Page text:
My Old School:

This song is very confusing. Is it in E minor or G major? 4:31 ends in a G major chord, but 4:50 ends in an E minor chord. How do I identify which key the song is in, in this situation?

  • For what practical purpose do you need to know a single key for the whole song? What would that enable you to do? Feb 1 at 16:27

3 Answers 3


This song is an interesting case. Since G major and E minor are relative keys — that is, they share the same key signature — it would be fair to say it's "in the key of one sharp". That's how my band dealt with it when we played it.

However, from the point of view of analysis, there's another distinction that can be made. The intro and outtro of the piece are in E minor, while the main body of the piece is in G major. That's why one hears G major at 4:31 — the end of the main tune — and E minor at 4:50 — (near) the beginning of the outtro.

If I had to pin down a specific key, however, then I'd go with G major, since that's the primary key for the main body of the song, with the intro and outtro being "extra".

  • The key word in your question is “song”. The Em sections are just arrangement elements, interludes for guitar solos that have chord rhythms but no melody. Every part of the song, that has melody and lyrics, the verses and choruses are all in G. +1 Jan 31 at 9:03
  • 1
    You haven't answered the question. You've only answered it for this example (and that would be off topic)
    – PiedPiper
    Jan 31 at 12:40
  • I disagree - I hear the intro as already in G major, it doesn't make much musical sense to regard that first chord as a dominant. Feb 2 at 20:09

Just describe the musical sections as makes sense.

The song starts and ends with instrumental sections in E minor while the main song is in G major.

Different keys for different musical sections is very, very common.

I can't help but think part of the problem is trying to conform to the classical convention of titling and then thinking of those pieces as in a key based on the work's title. Ex. Mozart's String Quartet No. 18 in A Major where the trio is in E major and the andante is in D major, and the autograph score probably doesn't even have a title written out.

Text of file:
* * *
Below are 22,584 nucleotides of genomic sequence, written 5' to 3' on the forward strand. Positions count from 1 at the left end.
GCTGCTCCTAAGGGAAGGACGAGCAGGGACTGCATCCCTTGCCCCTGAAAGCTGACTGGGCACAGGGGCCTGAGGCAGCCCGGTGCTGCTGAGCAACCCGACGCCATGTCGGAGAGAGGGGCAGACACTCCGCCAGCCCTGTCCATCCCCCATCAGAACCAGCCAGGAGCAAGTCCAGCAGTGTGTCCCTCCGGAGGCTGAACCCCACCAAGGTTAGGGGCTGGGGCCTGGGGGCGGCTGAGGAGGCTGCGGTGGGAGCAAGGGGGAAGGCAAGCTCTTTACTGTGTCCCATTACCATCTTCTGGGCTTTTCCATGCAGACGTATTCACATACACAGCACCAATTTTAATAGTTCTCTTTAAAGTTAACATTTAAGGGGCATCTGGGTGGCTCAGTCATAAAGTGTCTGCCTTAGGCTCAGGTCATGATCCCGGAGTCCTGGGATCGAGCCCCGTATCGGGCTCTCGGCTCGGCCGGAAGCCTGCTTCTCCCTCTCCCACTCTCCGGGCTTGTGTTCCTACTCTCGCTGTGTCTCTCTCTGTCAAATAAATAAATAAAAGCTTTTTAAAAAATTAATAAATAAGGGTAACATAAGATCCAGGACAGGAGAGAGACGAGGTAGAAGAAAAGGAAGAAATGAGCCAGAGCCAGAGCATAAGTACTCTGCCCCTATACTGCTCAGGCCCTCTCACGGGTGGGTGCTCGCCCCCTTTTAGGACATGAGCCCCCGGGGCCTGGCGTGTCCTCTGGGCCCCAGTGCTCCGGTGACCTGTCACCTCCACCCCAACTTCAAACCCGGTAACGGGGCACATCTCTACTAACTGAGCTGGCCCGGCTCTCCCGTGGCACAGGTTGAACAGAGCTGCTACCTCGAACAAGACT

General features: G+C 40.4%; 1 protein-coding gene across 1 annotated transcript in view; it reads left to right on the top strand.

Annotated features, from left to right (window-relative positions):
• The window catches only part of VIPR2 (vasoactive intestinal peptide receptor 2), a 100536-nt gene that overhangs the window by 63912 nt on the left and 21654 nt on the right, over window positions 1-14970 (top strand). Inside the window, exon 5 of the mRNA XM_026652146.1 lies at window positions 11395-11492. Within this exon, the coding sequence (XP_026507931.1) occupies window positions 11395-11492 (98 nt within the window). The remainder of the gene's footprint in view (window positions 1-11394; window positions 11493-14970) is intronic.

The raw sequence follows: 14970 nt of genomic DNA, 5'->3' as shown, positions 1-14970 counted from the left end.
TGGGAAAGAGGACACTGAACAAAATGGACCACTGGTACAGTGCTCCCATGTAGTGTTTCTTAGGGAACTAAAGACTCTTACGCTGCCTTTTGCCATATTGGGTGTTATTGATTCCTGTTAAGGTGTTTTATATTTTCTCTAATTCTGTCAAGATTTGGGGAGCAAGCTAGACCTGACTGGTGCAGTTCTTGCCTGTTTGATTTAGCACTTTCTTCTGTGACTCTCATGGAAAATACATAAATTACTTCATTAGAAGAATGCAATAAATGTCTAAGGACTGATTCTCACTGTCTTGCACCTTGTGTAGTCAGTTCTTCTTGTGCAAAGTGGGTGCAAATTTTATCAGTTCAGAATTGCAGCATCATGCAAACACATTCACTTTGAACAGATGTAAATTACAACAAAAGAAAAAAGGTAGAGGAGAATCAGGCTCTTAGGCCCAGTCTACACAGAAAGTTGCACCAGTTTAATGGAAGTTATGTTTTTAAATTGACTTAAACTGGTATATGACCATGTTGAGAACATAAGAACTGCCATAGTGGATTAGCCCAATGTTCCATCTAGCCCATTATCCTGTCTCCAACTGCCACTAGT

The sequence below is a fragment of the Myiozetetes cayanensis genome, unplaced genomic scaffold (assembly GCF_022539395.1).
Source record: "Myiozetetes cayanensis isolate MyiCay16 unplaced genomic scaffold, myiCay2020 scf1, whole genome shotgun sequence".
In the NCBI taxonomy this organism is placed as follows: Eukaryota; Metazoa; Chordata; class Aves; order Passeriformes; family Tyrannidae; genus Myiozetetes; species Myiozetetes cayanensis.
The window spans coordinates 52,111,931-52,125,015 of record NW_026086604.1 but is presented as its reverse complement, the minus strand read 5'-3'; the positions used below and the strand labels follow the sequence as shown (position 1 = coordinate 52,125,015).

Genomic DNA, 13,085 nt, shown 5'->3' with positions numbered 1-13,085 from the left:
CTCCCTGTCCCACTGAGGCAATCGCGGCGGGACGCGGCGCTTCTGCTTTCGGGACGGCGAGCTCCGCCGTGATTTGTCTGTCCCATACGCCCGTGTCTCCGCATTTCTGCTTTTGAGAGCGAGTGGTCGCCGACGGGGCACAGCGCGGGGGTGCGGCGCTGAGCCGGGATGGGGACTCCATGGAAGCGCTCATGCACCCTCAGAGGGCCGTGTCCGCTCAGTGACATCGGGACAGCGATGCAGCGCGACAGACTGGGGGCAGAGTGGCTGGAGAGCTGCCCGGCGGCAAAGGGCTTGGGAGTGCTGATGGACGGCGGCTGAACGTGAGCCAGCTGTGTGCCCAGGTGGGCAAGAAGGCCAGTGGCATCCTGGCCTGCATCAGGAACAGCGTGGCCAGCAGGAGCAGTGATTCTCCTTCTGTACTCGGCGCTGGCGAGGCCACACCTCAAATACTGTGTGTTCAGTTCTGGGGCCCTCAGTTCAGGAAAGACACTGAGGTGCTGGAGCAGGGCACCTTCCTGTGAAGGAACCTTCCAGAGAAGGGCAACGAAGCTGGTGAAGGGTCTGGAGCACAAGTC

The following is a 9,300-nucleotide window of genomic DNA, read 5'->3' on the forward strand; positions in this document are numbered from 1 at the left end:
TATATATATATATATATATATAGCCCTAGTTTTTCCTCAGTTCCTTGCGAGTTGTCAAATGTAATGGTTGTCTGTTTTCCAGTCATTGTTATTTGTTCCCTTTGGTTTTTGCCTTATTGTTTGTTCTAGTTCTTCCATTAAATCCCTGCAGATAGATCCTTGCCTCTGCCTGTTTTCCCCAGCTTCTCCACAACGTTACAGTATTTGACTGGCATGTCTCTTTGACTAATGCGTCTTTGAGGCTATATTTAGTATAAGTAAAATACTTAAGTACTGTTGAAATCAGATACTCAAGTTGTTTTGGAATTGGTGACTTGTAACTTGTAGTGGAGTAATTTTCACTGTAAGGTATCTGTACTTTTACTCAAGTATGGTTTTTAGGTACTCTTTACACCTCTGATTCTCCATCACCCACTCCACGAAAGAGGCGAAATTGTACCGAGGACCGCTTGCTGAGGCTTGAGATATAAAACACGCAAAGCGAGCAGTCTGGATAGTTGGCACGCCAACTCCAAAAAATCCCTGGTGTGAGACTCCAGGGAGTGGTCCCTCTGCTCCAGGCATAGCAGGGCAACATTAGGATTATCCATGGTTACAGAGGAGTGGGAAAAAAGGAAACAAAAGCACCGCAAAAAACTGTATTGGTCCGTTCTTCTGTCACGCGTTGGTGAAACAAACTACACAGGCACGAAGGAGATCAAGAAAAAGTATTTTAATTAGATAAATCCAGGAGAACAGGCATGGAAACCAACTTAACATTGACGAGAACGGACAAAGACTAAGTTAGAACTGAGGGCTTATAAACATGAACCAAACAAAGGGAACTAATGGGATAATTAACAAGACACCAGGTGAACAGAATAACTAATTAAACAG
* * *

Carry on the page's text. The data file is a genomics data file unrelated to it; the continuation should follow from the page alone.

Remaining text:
The classical convention of starting and ending a piece in the same key is what normally determines the key given in a work's title, but that says nothing about the arrangement of keys within the work, and not all compositions neatly fit that convention.

Sorry for the "classical" digression, but I just don't understand the motivation for identifying a single key other than titling works.

Simply put you don't need to name or describe a piece of music with only one key. Even worse is trying to select one key for the sake of some music software.


G major and E minor are very closely related keys. It's common for a song to switch freely between them. Or maybe there are clear sections in each key.

Maybe one key predominates, justifying you to label the piece as being 'in G major'. Maybe it's more of a mix, and trying to name a single key is futile.

Maybe you're really asking about harmonic analysis. In a fluid G major/E minor environment is an Em chord i or vi? When does it become useful to re-define a secondary dominant as an actual dominant, considering B7 as V7 rather than 'V7 of vi'? I guess the answer's in the word 'useful'. Are we just passing through or have we set up camp? Your choice.

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